O.T. Ain't science grand?



#19

The following letter to the editor appeared in Business section the Tampa Bay Times in response to an article about electric cars and solar energy:

Quote:
Could alternator be used smarter?

I can see and read about how the big problem with electric cars is lack of range. High price does play a part, but range is the big one. Here is my solution:

We all know that alternators charge the batteries in our cars. Why can't manufacturers put an alternator in each wheel? The combination of all their charging capabilities should greatly extend the range. Instead of just depleting the battery, which has been charged at home, the car itself could be re-charging as you drive. Hybrids recharge their battery while the car is in motion. Why not electric cars?



#20

Another candidate for perpetual motion!


#21

Someone isn't thinking this thru all the way.

#22

Now wouldn't THAT be grand! Actually, I would assume (uneducated guess since I know very little about pure electrics), that they DO use regenerative braking. That would at least provide some additional range.

Cheers,

-Marwan


#23

This is OK in terms of conservative law. When you use conventional breaks, the motion energy (kinetics) is converted into thermal energy (due to abrasion), which will wear the surface of the breaks. The kinetic energy will be converted into electrical energy if you use magnetic regenerative breaks, and the conversion itself is valid. (added) Of course, in the need of an emergency break, the conventional ones are faster because of the surface contact; magnetic regenerative breaks may not be as faster. Also, if you touch the conventional breaks of a speedy car that had them used a lot, chances are you'll burn your fingers...

Cheers.

Luiz (Brazil)


Edited: 19 Mar 2012, 12:21 a.m.


#24

Regenerative braking has been around for over 100 years. The motor itself becomes the generator.


#25

Quote:
Regenerative braking has been around for over 100 years. The motor itself becomes the generator.
And is pretty standard on electric vehicles these days. Of course they have conventional brakes for emergencies, but I remeber going for a test drive (as a passenger) in a concept electric car about 25 years ago, and that regenerative braking was pretty sharpish - definitely good enough for bringing the car close to a stop in normal driving circumstances (I was thrown forward quite hard onto the seat belt).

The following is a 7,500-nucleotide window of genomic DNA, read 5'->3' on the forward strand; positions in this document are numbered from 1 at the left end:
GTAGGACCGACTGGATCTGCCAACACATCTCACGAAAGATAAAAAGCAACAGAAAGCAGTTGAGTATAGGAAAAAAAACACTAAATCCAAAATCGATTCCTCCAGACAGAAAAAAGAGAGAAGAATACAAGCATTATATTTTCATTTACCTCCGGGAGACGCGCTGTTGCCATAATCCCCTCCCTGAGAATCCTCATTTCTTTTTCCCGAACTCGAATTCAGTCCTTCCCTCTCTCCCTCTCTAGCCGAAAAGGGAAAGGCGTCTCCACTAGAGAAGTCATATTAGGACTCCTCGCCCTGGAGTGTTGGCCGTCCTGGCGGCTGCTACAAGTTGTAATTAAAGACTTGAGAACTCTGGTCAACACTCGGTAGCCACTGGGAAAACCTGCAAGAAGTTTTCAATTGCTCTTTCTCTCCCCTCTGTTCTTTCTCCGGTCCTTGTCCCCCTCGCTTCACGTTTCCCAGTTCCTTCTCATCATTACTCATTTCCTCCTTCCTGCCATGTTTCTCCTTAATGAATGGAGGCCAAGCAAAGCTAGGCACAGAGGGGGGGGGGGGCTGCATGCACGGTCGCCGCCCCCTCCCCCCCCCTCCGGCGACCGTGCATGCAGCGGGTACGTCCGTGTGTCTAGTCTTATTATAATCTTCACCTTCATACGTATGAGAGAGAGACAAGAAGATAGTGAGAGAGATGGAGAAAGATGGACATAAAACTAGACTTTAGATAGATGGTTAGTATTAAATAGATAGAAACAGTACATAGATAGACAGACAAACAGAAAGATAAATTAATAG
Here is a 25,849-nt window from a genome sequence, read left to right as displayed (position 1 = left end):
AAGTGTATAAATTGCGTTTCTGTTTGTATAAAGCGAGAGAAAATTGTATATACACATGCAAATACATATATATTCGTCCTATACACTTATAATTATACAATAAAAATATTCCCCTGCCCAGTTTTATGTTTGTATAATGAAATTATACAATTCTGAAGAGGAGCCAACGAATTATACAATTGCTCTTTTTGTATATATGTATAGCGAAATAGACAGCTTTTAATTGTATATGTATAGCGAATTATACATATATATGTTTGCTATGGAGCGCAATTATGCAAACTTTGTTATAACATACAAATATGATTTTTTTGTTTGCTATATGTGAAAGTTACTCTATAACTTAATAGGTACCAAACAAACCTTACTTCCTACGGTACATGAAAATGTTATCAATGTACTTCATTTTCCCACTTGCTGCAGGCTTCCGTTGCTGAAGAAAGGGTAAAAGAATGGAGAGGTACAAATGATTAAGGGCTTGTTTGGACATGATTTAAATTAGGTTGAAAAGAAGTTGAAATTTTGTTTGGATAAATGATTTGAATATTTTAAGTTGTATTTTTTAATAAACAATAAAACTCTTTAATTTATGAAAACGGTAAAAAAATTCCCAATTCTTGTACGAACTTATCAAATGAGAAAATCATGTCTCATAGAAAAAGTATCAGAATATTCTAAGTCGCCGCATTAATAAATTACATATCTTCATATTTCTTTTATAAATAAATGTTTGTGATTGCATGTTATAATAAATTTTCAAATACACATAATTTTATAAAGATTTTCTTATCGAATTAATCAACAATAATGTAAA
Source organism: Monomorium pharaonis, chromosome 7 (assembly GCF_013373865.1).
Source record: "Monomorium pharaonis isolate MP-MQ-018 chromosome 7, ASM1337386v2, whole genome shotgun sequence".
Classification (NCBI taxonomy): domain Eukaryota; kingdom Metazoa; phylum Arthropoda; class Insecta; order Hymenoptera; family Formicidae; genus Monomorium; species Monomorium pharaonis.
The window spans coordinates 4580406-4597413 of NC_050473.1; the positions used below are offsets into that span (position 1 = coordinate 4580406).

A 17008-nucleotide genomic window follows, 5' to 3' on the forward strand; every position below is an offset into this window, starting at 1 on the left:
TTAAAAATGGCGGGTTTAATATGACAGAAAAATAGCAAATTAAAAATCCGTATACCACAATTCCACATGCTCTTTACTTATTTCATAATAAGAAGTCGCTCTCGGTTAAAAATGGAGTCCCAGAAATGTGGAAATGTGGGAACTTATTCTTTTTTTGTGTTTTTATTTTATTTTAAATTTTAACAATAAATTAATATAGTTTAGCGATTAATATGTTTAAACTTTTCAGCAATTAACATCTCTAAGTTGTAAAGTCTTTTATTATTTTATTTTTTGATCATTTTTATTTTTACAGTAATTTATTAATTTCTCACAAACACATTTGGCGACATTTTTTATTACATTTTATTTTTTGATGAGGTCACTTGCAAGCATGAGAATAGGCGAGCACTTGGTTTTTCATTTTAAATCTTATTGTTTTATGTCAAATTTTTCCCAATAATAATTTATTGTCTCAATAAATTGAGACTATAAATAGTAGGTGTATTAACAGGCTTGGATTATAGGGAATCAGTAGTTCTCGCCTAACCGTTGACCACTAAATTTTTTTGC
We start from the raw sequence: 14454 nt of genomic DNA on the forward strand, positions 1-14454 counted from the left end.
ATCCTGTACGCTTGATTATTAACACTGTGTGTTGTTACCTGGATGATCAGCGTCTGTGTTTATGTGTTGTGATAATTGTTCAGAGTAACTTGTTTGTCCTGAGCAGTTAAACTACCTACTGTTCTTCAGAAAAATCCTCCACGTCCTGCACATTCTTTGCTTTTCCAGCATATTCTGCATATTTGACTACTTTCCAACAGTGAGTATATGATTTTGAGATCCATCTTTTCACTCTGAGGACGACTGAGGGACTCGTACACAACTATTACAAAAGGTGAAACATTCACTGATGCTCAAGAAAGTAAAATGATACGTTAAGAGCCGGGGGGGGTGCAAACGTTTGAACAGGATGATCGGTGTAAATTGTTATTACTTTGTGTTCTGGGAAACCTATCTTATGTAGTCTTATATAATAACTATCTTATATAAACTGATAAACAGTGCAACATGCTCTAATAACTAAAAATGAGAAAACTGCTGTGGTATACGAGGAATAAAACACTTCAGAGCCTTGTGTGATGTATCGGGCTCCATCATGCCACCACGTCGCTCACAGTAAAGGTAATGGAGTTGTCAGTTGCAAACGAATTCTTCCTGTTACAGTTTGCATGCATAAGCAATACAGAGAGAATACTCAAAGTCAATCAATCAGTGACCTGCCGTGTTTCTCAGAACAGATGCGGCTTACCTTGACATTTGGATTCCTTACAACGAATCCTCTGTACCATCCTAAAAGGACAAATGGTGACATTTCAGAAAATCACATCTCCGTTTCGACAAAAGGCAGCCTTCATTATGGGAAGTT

#26

The idea behind regenerative braking is also used in sophisticated slot car setups. In basic track layouts the controller is a 2 wire affair that is either on (with varying degrees of power) or off with an open circuit. When a track is setup with "brakes" there is a third wire that closes the circuit when the power is off. This essentially turns the car's motor into a generator (although no energy is collected) and effectively brings the speeding car to a (potentially, depending on setup) VERY quick stop. This makes the track a whole lot more fun to drive on since you now can drive the slot car a lot more like a real car driving hard deep into the corner before coming off the power and "applying" the brakes. Doing this without braking would reward you with an off-track excursion at relatively high velocity.

Sophisticated controller even allow you to adjust the brakes for an individual car and a given track layout.

Cheers,

-Marwan


#27

Ha ha, I remember the the off-track excursions very well, as I never had the luxury of the model with brakes :-))

#28

Yup, that's the general idea. I assumed that they were used in electrics but have only done any real reading about hybrids and simply made the assumption that the same technology would be used to achieve longer driving ranges in pure electrics.

Cheers,

-Marwan

#29

What about this alternative greener solution that doesn't violate any physical law? :-)


#30

And they new it better a long time ago...

(Touché, my friend!)

Cheers.

Luiz (proudly from the same country)

Edited: 18 Mar 2012, 11:40 p.m.


#31

E aí, Luiz?

I'm starting to feel guilty driving my 14-year old car instead of a new ethanol-fueled one, even if only occasionally. Eta, nois! :-)

Cheers,

Gerson.


#32

I'm seriously considering to buy a bike... and a motorcycle, just in case.

Cheers.

Edited: 19 Mar 2012, 8:50 a.m.

#33

LOL ethanol. You Brasilians can grow sugarcane and make ethanol efficiently. Here in the US we have corn-based ethanol rammed down our throats, consuming as much oil as it saves in production and transport, and we get to have our marine outboards ruined by the ethanol sucking water vapor into the carbeurators...and we get bad fuel economy.

The "green" business in the US is all about greenbacks, not about environmentally intelligent conservation. :-(


#34

Too d**n true!

#35

Hi.

You see, Bill, ethanol production also has some polluting residuals in some considerable volume. One of these polluting residuals is called 'vinhoto' (I do not know if there is an English term for that): it is harmful to the environment and is carelessly discarded in rivers. Some environment protection laws predict and try to regulate such actions, but as just words in papers they are, their power exists only in humans minds. And we miss some of these minds here...

Being aware of these facts is, somehow, even worse.

Cheers.


#36

Hello Luiz,

Quote:
One of these polluting residuals is called 'vinhoto' (I do not know if there is an English term for that)

In this paper it's been translated as stillage. I can't find the word in my printed Merriam-Webster's dictionary though (and merriam-webster.com is not willing to give definitions for free anymore).

Cheers,

Gerson.